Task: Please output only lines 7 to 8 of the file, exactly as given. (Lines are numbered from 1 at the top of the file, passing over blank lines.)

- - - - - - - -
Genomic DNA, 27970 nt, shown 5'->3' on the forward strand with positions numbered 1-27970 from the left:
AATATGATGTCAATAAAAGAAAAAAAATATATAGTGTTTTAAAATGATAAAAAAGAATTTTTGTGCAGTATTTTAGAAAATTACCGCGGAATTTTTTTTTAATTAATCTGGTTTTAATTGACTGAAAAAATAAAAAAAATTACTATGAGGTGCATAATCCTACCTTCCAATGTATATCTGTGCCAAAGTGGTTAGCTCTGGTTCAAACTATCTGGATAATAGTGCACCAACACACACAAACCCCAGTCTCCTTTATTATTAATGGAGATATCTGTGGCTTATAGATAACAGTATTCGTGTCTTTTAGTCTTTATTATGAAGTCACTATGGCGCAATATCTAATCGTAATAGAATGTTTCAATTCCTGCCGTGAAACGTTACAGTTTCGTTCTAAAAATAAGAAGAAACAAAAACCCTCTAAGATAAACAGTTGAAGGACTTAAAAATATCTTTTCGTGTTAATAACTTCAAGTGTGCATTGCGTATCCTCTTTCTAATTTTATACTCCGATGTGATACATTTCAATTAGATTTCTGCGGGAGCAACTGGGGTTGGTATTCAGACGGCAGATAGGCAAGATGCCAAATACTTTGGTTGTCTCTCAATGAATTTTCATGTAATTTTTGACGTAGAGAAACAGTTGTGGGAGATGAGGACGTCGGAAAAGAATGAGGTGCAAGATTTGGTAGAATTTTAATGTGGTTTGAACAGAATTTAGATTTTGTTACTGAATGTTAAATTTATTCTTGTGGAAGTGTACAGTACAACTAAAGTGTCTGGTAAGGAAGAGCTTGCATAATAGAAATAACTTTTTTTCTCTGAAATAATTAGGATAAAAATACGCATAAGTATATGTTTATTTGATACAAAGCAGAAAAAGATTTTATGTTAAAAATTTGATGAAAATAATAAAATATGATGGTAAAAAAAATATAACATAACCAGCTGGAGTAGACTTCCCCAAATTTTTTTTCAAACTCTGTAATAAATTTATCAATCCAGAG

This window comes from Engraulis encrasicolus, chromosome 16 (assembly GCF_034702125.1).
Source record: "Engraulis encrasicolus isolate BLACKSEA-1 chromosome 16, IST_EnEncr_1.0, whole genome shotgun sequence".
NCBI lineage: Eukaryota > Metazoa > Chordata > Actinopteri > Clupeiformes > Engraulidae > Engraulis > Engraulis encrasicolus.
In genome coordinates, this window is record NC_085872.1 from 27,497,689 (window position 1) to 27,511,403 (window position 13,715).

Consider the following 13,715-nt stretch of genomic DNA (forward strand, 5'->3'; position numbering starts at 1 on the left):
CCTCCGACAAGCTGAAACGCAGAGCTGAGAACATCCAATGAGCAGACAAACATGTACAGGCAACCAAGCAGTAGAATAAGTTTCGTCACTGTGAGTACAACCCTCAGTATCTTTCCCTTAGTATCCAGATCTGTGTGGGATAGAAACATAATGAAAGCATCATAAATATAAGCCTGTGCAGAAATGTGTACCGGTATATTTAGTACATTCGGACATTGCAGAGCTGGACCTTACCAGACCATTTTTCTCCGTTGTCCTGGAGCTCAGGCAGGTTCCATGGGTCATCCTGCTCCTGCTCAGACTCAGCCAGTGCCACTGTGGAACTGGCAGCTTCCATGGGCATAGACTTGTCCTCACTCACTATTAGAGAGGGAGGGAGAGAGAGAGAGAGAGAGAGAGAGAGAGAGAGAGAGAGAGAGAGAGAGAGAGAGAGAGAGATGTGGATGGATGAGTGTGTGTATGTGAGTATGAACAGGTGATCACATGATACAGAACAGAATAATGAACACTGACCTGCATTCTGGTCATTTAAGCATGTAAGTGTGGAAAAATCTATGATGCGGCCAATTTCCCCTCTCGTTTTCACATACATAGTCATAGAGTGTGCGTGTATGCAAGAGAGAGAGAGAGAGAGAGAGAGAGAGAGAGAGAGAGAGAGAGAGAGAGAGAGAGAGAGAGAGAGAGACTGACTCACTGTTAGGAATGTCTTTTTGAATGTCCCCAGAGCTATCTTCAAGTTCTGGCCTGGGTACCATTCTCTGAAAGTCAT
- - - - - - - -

Consider the following 13,715-nt stretch of genomic DNA (forward strand, 5'->3'; position numbering starts at 1 on the left):
CCTCCGACAAGCTGAAACGCAGAGCTGAGAACATCCAATGAGCAGACAAACATGTACAGGCAACCAAGCAGTAGAATAAGTTTCGTCACTGTGAGTACAACCCTCAGTATCTTTCCCTTAGTATCCAGATCTGTGTGGGATAGAAACATAATGAAAGCATCATAAATATAAGCCTGTGCAGAAATGTGTACCGGTATATTTAGTACATTCGGACATTGCAGAGCTGGACCTTACCAGACCATTTTTCTCCGTTGTCCTGGAGCTCAGGCAGGTTCCATGGGTCATCCTGCTCCTGCTCAGACTCAGCCAGTGCCACTGTGGAACTGGCAGCTTCCATGGGCATAGACTTGTCCTCACTCACTATTAGAGAGGGAGGGAGAGAGAGAGAGAGAGAGAGAGAGAGAGAGAGAGAGAGAGAGAGAGAGAGAGAGAGAGAGATGTGGATGGATGAGTGTGTGTATGTGAGTATGAACAGGTGATCACATGATACAGAACAGAATAATGAACACTGACCTGCATTCTGGTCATTTAAGCATGTAAGTGTGGAAAAATCTATGATGCGGCCAATTTCCCCTCTCGTTTTCACATACATAGTCATAGAGTGTGCGTGTATGCAAGAGAGAGAGAGAGAGAGAGAGAGAGAGAGAGAGAGAGAGAGAGAGAGAGAGAGAGAGAGAGAGAGAGACTGACTCACTGTTAGGAATGTCTTTTTGAATGTCCCCAGAGCTATCTTCAAGTTCTGGCCTGGGTACCATTCTCTGAAAGTCAT